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Consider the following examples:

I have noticed that a lot of people are switching to Unity.
I have come to notice that a lot of people are switching to Unity.


The Saddam I have come to know
The Saddam I have known


"I have come to understand" vs. "I have understood"
"I have come to decide" vs. "I have decided"

My questions are:

  1. How is the meaning different in the above examples?
  2. I do not think it's possible to use certain verbs like "run" after "I have come to". So what sort of verbs can be used in this context?
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From the OALD oald8.oxfordlearnersdictionaries.com 13 [transitive] come to do something to reach a point where you realize, understand or believe something: In time she came to love him. She had come to see the problem in a new light. I've come to expect this kind of behaviour from him. – Alex B. Jun 8 '12 at 18:35
up vote 5 down vote accepted

"I have come to notice [something]"

...normally emphasises the progressive nature of the action (i.e. - it didn't happen instantaneously). Per JeffSahol's comment below, in some circumstances it may imply the action was overdue (should have happened earlier), rather than that it actually took place over an extended period.

Although it's present tense, people often use "I notice" interchangeably with "I have noticed" (in respect of something recently noticed which you're now mentioning).

Thus, for example, "I came to realise Reagan was a good president", implies you only gradually realised this. Without the verb to come, there's no such implication...

"At that moment, I realised Reagan was a good president"

"I realised Reagan was a good president after studying him for many years"

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Not necessarily progressive, though: "I came to realize that boxing was not for me when my nose was broken." – JeffSahol Jun 8 '12 at 16:42
@JeffSahol: Good point. I think that would be a fairly unusual usage (you'd usually say "I realised..."), but it's certainly not inherently invalid. I think using came there carries the implication that the realisation was overdue/a long time coming - pretty much the equivalent of "I finally came to realise". I think it would be at least "odd" to say, for example, "Having been violently sick the first time I tried sushi, I came to realise that eating raw fish wasn't good for me". – FumbleFingers Jun 8 '12 at 17:21
Yes, I think you are right about the implication. It is actually a somewhat ironic usage of the phrase, actually. – JeffSahol Jun 8 '12 at 17:36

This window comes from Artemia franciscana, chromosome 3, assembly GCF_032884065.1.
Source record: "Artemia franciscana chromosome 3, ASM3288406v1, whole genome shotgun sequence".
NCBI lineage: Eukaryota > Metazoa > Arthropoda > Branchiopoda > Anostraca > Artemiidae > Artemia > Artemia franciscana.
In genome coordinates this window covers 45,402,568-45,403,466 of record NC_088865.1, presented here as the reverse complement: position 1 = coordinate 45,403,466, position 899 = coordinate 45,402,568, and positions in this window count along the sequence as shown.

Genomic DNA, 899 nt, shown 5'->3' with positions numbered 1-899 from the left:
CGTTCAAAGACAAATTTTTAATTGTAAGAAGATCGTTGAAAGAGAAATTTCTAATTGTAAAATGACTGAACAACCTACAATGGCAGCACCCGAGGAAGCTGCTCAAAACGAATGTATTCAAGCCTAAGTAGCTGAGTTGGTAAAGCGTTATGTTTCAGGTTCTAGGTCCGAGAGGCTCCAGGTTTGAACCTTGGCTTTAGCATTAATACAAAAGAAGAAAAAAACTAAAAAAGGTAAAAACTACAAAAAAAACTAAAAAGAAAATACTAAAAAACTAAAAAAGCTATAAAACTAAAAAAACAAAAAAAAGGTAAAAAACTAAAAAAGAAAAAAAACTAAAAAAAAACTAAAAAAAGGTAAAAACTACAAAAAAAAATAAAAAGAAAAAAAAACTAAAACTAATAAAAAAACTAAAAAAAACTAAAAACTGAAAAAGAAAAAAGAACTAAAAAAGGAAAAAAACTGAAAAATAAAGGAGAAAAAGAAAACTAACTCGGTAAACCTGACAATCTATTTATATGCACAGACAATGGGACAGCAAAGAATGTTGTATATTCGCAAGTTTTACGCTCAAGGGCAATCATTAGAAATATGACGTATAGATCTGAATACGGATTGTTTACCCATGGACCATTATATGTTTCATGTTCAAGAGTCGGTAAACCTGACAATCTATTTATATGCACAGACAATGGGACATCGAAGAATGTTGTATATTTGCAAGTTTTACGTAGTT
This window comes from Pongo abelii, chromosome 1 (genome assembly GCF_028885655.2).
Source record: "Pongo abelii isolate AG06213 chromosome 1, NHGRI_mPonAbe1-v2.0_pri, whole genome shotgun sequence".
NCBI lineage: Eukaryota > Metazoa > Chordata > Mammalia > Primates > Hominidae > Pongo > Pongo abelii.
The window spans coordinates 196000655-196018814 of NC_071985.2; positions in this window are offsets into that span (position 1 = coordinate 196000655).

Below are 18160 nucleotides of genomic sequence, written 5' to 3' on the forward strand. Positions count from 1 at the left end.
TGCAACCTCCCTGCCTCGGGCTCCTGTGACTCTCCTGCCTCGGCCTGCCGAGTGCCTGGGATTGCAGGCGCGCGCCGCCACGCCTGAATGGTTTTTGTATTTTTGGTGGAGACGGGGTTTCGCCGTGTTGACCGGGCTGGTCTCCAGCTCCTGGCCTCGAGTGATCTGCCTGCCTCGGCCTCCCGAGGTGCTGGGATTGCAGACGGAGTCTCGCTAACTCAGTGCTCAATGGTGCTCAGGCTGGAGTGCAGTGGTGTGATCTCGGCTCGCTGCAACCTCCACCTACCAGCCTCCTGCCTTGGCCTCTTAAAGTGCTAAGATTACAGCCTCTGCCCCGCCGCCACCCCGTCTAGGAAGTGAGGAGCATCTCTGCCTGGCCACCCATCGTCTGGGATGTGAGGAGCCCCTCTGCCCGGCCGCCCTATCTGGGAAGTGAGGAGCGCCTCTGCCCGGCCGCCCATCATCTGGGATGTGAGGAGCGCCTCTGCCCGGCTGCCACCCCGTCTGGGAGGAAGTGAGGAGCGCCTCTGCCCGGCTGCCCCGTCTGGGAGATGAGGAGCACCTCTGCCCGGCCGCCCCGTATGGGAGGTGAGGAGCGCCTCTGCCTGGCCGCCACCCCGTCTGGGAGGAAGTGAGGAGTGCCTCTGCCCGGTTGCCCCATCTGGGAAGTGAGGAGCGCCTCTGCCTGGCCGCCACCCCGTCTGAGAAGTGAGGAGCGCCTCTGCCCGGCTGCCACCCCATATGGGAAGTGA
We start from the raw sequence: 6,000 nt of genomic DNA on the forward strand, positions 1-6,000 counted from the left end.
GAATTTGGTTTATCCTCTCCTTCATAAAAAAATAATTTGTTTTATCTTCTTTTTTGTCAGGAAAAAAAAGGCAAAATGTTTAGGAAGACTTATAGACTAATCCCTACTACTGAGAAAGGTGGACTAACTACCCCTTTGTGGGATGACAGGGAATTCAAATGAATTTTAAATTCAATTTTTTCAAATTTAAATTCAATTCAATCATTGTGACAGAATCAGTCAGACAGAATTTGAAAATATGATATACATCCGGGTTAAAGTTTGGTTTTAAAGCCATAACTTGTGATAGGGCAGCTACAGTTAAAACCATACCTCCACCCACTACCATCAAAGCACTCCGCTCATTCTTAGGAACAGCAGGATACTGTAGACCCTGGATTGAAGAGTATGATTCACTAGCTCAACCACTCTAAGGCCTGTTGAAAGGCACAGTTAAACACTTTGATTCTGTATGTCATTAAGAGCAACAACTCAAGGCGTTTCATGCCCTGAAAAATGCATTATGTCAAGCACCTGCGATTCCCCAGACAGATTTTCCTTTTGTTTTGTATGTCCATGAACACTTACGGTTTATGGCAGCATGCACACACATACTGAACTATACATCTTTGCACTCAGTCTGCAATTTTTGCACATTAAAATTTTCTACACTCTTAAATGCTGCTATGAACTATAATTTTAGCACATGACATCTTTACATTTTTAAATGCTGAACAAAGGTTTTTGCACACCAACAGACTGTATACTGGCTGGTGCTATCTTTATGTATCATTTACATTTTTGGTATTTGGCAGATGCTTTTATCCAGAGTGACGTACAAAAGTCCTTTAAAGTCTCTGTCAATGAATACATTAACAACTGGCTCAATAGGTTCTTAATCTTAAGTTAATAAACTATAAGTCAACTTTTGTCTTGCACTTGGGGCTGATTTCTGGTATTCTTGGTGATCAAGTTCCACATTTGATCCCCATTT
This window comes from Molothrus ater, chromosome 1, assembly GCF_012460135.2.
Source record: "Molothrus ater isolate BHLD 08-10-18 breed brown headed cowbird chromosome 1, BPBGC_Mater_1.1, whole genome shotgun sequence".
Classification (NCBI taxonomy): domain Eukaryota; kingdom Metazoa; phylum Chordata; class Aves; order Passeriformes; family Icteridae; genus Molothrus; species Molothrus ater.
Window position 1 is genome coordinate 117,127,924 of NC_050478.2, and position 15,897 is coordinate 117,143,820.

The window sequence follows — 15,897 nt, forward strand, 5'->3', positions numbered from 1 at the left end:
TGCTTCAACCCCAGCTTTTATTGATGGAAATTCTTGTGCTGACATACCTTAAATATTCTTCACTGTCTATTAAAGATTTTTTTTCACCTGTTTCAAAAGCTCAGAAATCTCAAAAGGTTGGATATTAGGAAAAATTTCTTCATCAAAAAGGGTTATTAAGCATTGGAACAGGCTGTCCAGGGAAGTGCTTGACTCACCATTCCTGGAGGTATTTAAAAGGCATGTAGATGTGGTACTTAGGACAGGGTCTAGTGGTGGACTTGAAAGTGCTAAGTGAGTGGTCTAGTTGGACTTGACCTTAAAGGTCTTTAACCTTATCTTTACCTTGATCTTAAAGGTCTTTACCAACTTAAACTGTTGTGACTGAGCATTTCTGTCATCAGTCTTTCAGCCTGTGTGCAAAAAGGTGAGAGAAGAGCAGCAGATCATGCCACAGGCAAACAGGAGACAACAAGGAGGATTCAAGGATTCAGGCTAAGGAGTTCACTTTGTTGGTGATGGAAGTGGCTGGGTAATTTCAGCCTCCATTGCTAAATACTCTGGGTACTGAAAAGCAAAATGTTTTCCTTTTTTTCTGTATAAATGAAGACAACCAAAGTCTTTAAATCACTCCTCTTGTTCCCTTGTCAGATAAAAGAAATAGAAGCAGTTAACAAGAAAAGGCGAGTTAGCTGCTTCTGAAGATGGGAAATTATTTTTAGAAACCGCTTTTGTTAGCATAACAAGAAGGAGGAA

@JeffSahol: Exactly - in your example there's there's both the implication that I should have realised earlier that boxing wasn't for me, and possibly that other people had already realised it. That's to say, it's an ironic acknowledgement of having "realised" something that would generally be considered so obvious it hardly justifies using the word "realise" in the first place. – FumbleFingers Jun 8 '12 at 18:38

Come to Vinf is a common Inchoative construction.

Come to be, in fact, is usually shortened to simply become, and the troublesome word get means both come to be and come to have. The 4 sentences below all mean the same thing.

  • He came to distrust what they told him.
  • He came to be distrustful of what they told him.
  • He became distrustful of what they told him.
  • He got distrustful of what they told him.

The difference between a simple Perfect construction (1) and a Perfect inchoative (2)

  1. She has recognized the symptoms in him.
  2. She has come to recognize the symptoms in him.

is that in (1) - a type 3 Stative/Resultative Perfect - it's the resultant state, his possession of symptoms, that is presently relevant.

Whereas in (2) - a type 1 Universal Perfect - because it's inchoative, it's the continuing (and therefore gradual) change of resulting state that's presently relevant.

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(2) could also simply mean that he just realized recognizing the symptoms. – Noah Jun 8 '12 at 23:04
Yup. It's all inferential, depending on the story we're telling ourselves to make sense of it. It's not an intrinsic part of the construction, just a common conclusion. – John Lawler Jun 8 '12 at 23:21
It's interesting that got can behave in the same way. But I also find it interesting that it doesn't work the same in, for example, "She has got to recognize the symptoms in him." – FumbleFingers Jun 9 '12 at 2:02
That's because get is also the inchoative of have, and can therefore mean come to have, as well as come to be. – John Lawler Jun 9 '12 at 4:53

"Come to" in these contexts is not a helper verb that changes the tense or mood of the verb that follows. It means to "reach or enter a state, relation, condition, use, or position". The verb that follows, in the infinitive, specifies what that state/relation/etc. is.

So, to answer your questions:

  1. When you say "I have come to X", it means that you have changed your mind, or your condition has changed, or something else is different that compels you to, or at least suggests that you, X.

  2. I don't think there is any rule about what verbs could follow. "I have come to run" does not make much sense by itself, at least in the sense of "come" we are talking about right now, but there are sentences where it could work.

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